Technology is moving at lightning speed, and the next generation of Western children will have no idea what it is like to grow up without the ability to constantly be “online”. But for the older generations, we remember the days of poking holes into two empty soup cans and attaching them with a string in order to talk to someone a few feet away.
We also remember the films and television shows that conceptualized really cool technology ideas that we wrote off as utter malarkey. Here are some examples of when fiction becomes reality:
No matter how old you were when you read Harry Potter and the Philosopher’s Stone, you wanted to get an Invisibility Cloak too. You would be able to get into places you weren’t supposed to go and overhear conversations you weren’t meant to hear – it would be the perfect tool for mischief!
It’s no longer just a pipe dream: the Tachi Laboratory at the University of Tokyo has developed Optical camouflage using a form of augmented reality, which adds computer-generated content to enhance sensory perceptions. To use this “invisibility cloak” the person who wants to be invisible must wear a special garment made of highly reflective material. A digital camera records what is the behind the subject and then reflects it into a mirror and projects it onto the front of the subject, allowing them to blend in with the background.
Cloaking created by researchers at the University of Texas at Austin, uses meta-materials to bend light around the subject and return it to its original path. The problem with this method is that it only can be seen from one angle which would be difficult to achieve in natural light. However, it brings us closer to having the real thing.
Wrap-around Transparent Monitors
Avatar was one of those amazing films you had to see in theatre. Even if you don’t like 3D films, the way the film used 3D was to add depth of field rather than to throw things at you. It was completely groundbreaking. There is a really cool scene where the camera pans through the office they’re working from and you see the team of scientists and programmers working on a giant transparent screen.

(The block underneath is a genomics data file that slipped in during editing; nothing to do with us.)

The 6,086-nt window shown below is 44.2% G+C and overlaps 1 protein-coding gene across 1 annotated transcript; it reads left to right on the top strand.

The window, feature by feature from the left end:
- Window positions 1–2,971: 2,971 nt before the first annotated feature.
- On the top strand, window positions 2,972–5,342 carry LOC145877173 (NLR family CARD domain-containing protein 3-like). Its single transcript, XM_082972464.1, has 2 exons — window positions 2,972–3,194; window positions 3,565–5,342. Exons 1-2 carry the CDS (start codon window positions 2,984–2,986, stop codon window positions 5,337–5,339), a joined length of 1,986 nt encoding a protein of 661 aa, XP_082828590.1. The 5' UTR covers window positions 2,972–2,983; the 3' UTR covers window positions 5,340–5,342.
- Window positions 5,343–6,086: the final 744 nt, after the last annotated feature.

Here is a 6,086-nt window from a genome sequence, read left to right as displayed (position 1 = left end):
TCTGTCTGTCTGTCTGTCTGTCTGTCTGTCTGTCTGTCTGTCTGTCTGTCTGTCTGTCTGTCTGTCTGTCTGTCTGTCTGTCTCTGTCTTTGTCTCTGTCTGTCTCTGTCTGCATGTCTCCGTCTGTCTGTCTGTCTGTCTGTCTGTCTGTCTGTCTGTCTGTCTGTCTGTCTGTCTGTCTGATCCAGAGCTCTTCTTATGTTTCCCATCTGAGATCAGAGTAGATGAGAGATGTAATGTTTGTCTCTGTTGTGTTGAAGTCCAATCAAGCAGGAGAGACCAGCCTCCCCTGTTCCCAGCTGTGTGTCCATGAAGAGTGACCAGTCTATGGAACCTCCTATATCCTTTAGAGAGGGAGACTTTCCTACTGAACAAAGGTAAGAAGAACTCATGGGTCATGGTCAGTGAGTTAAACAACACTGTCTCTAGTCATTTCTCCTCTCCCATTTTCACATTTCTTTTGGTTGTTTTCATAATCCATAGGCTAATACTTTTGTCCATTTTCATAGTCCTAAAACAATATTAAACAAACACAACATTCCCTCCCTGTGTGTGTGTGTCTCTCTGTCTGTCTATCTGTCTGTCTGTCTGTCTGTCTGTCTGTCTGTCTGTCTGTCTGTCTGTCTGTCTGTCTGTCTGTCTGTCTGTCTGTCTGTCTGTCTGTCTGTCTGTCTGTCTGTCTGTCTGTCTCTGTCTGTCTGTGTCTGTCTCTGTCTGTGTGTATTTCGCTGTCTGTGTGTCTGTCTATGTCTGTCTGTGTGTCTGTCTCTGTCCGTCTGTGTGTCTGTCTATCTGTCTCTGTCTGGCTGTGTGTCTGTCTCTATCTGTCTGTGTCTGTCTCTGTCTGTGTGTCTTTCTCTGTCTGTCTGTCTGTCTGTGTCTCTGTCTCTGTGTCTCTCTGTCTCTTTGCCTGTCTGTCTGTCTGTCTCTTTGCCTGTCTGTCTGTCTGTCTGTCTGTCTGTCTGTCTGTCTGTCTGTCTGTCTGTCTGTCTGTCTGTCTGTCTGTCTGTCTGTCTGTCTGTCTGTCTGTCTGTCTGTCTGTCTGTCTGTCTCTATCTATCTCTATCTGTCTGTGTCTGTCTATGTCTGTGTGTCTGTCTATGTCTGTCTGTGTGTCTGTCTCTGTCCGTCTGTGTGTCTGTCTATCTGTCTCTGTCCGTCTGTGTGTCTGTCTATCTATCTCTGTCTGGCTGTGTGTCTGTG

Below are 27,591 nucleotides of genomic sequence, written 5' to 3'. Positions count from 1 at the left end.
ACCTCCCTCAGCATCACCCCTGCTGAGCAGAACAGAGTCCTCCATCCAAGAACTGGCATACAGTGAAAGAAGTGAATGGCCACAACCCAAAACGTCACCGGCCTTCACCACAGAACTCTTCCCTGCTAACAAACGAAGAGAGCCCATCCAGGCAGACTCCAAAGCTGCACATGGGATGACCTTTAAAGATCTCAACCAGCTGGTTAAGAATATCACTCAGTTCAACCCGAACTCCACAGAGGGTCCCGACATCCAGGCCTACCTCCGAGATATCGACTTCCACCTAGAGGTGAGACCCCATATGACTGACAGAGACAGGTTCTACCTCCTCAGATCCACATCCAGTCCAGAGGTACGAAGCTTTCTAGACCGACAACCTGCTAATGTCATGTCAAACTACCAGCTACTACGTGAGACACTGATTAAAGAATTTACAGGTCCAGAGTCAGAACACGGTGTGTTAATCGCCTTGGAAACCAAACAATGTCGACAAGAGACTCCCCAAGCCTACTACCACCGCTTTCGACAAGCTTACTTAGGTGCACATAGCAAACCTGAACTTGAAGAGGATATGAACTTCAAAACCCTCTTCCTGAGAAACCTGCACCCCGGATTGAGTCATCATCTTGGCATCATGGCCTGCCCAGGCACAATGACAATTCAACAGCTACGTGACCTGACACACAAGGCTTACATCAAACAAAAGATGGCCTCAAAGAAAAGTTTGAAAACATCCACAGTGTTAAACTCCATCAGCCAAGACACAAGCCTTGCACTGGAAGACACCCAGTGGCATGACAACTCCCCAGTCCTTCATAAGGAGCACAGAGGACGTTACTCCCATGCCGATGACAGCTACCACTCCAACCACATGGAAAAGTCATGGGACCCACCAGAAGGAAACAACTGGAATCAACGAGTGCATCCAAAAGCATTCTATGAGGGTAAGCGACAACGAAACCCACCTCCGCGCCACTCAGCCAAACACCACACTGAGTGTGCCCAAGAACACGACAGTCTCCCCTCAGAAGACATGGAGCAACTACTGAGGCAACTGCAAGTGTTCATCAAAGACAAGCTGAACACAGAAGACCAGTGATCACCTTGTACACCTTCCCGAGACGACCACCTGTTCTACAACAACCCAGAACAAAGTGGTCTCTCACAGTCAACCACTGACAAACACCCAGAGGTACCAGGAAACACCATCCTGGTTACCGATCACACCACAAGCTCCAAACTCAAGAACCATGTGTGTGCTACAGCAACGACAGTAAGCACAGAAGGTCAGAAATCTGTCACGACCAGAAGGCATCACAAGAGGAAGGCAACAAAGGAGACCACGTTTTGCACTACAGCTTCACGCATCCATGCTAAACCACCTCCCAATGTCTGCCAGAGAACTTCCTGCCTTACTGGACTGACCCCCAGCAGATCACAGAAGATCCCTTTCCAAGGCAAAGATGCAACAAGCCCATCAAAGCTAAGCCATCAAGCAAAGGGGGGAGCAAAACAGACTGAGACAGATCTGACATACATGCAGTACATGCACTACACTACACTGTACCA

In 2009, NEC released a model of a curved screen that allowed joining the screens together for a 180-degree (or 360 if you really wanted to) experience. Unfortunately, these monitors are no longer available but similar tech is likely on the way – Plastic Logic is a company that specializes in flexible and bendable displays and Samsung TV released a television that can convert from flat to curved.
It’s true: the concept for the iPad had long been imagined well before Steve Jobs presented the idea to the world. In fact, it was British science fiction writer Sir Arthur C. Clarke who described the concept in his 1968 novel 2001: A Space Odyssey.
“When he tired of official reports and memoranda and minutes, he would plug in his foolscap-size newspad into the ship’s information circuit and scan the latest reports from Earth. One by one he would conjure up the world’s major electronic papers…Switching to the display unit’s short-term memory, he would hold the front page while he quickly searched the headlines and noted the items that interested him. Each had its own two-digit reference; when he punched that, the postage-stamp-size rectangle would expand until it neatly filled the screen and he could read it with comfort. When he had finished, he would flash back to the complete page and select a new subject for detailed examination…”
He worked with Stanley Kubrick (director of A Clockwork Orange) to create the film in 1968 in which they produced the first visualization of an electronic pad that allowed users to read the newspaper and other documents. The device, pictured above, was referred to as Newspad. The Apple iPad and the new Kindle fire look an awful lot like it – coincidence?
We saw it in Mission Impossible 4: Ghost Protocol – Tom Cruise and Paula Patton driving in the BMW i8 with futuristic user interface that allows you to get directions that are displayed directly on to your windshield. It was multi-touch and highly interactive – another example of augmented reality where a computer adds valuable information to what already exists.
Technology firm Harman released an augmented reality windscreen in 2013 at the Geneva Motor Show. The screen would provide important information to the driver in a way that is not distracting and can be moved away by swiping your hand. BMW also currently has a head-up display technology in their top-range vehicles that replaces the traditional dashboard by displaying data on the windshield. It isn’t touch screen and it doesn’t have a cool UI, but it’s color coded, interactive and it is on the windshield.
It’s impossible to write one of these blog posts without referencing the quintessential futuristic technology film: Back to the Future II. This film takes place in 2015 and in the film older Marty McFly’s boss is Japanese and he meets with him via video conference, which was apparently a very popular thing for old television shows and movies to predict. In the cartoon The Jetsons, they used a giant video-phone system called the Visaphone – though that show was set in 2062.
Skype was founded in 2003 – well ahead of 2062 and 2015 – and has become one of the most common forms of international communication.
There are actually a lot of technology predictions Back to the Future II made and got right. The only question is: where is my hover board?!
About the author
Verena blogs about gadgets and technology, covering everything from the latest mobile advancements to display technology. When she’s not online Verena enjoys swimming, cycling and travelling the world.